Initially, when chess was introduced in the early Middle Ages, the game lasted for days. However, by 1300AD, things started to change. New variations and rules were introduced that began to change the game’s shape. One of the many notable changes in the rules of the game which raised many eyebrows and was not liked by the public was the pawn’s ability to move 2 places in its 1st move. This change though, as mentioned earlier, was not so much appreciated but the players began to adjust to it with time as it did allow the game to pick up the pace. It made the start of the game of chess much faster, letting the opposing pieces come into contact quickly.
The game was played in the ancient times on a board of eight by eight squares just as we play it today. However, it was not checkered. And yes, as mentioned in the beginning of the post, the game also included the use of a dice. Some say that chess might have been inspired by the backgammon type race game (dice driven race game) that is still played in South India. The dice in chess was used to decide which chess piece to move. Though there is no evidence on this but it is believed that the dice aspect of the game was removed with time as people started gambling at this game and that it led to religious objections.
Coming back to the chess set, the pieces of the game even back in the days were arranged the way they are today. Nonetheless, the identities and moves of some of the chess pieces were slightly different. Here’s a look, for example:
.Bishop: It could only move 2 spaces, that too, by jumping diagonally
.Queen: She was quite weak as a chess piece until 1500 AD. She could only move 1 space, diagonally
Things began to look good for these chess pieces at least after the 15th Century, when rules began to modify for the better. According to the sources, the modern rules come from the way this game was played in Italy. It was in Italy where the pawns were allowed to move 2 squares in their 1st move and the queen was also made more powerful.
Not many people know this but the queen was formerly known as the king’s advisor in chess during the Persian era; also known as Vizier in the Persian language. If you’re wondering why then It was because there were no women on the battlefield in those times, and chess is no less than a battlefield. So, it’s definitely not that surprising that the queen was formerly referred to as the King’s advisor or vizier. It was a weak piece and could only move 1 square diagonally at a time. However, it did serve as a useful piece when it came to guarding the king from the opponent’s attack.
The first ever modern day chess tournament took place in the year 1851 in London, England. It was won by Adolf Anderssen from Germany. This victory earned him the title of chess master and he undoubtedly lived up to it. Throughout 1850s & 1860s, Adolf continued to prove himself as the leading and undisputed chess master. He achieved most of his successes after he turned 50. This German player not only had the wit and the moves but was made his mark and great impression on opponents and the public because of his unmatched, brilliant and energetic style of attacking. He was best known for his strategic game play which is what is needed by players if they want to bring home victory.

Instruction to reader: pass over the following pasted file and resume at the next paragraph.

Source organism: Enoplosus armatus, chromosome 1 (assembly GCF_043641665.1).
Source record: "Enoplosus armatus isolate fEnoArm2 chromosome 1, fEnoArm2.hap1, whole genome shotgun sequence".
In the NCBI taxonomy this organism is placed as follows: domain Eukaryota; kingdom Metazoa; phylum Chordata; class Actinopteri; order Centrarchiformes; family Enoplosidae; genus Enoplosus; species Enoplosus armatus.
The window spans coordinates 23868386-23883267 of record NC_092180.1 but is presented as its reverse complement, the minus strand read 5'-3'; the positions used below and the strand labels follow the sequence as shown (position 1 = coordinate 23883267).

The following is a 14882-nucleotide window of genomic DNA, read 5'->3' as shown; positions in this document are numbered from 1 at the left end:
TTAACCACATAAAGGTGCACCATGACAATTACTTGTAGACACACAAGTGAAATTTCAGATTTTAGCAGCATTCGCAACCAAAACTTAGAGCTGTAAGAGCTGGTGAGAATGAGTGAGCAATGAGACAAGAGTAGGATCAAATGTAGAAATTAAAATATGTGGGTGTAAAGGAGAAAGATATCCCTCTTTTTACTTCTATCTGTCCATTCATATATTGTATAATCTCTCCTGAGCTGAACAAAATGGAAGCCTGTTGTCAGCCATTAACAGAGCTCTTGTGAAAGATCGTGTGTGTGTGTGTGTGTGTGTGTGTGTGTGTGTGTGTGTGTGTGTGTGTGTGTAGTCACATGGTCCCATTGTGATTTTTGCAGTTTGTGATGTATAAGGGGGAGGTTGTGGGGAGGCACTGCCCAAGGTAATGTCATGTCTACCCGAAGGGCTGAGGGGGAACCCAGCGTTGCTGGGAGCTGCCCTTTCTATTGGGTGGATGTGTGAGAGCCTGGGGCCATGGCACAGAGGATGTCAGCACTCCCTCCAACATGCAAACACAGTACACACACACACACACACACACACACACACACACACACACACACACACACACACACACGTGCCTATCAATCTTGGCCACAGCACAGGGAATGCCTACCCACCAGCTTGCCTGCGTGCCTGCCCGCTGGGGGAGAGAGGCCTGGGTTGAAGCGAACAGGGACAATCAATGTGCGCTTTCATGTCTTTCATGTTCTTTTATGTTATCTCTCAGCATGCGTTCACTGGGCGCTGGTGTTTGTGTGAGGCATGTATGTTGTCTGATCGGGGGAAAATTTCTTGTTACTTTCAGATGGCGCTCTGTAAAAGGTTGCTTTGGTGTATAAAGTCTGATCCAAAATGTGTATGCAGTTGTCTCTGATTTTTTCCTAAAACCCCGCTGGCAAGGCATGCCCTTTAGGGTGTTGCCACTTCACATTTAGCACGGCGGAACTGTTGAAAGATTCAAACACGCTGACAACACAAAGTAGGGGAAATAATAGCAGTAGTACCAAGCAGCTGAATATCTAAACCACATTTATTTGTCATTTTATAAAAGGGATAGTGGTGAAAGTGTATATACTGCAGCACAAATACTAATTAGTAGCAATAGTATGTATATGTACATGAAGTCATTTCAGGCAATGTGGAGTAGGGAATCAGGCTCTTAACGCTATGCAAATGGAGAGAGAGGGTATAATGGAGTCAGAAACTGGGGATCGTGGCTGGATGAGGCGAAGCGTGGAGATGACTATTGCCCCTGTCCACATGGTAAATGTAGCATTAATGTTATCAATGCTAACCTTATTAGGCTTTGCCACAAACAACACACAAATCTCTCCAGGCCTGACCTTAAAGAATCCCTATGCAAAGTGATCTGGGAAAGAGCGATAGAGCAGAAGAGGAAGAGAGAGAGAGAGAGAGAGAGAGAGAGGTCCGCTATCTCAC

After Adolf, there were many players who made their place in the world of chess based on their awesome game play such as Paul Morphy (who was an American chess player), Wilhelm Steinitz, Johannes Zukertort (German), and Emanuel Lasker (German). Emanuel Lasker maintained defended his title for almost 27 years—possibly the longest tenure. The German dominance in chess ended when Jose Raul Capablanca entered the scene, also recognized as the Cuban prodigy. He remained Chess World Champion from 1921 to 1927. After him came Alexander Alekhine (Russian French).
During the World Wars, the game of chess was revolutionized by hypermodernists such as Richard Reti and Aron Nimzowitsch. They brought in new theoretical schools and were the ones who advocated controlling the chess board center with distant pieces instead or rather than with pawns which invited the opponents to quickly occupy the board’s center.
By the end of the nineteenth century, the chess matches and tournaments began to grow as more and more people started to understand this game and realize how intriguing it was.
Though the popularity of the game of chess still remains unmatched, it is nonetheless recognized as one of the most difficult and complex board games ever invented. Chess requires wit, tactics, energy, strategy and of course quick brainwork—keeping both opponents on their feet at all times. Where some may say that it is slow and boring but those, who truly understand the power of this game and how to play it, appreciate it and love the fun it brings to the table.
The best way to become a great chess player is to first understand the rules and the moves of every chess piece on the board. Knowing the basics and history of this game can help you truly tap the potential of every piece in your army and defeat your opponent by announcing ‘checkmate’.
People have been playing this game for centuries, and those who understand the game know how amazing playing chess can be. So, now that you know the history of chess and how it came into existence, we hope that the next time you sit down to play it with your friends and family, you’ll share your knowledge about the game and amaze them too.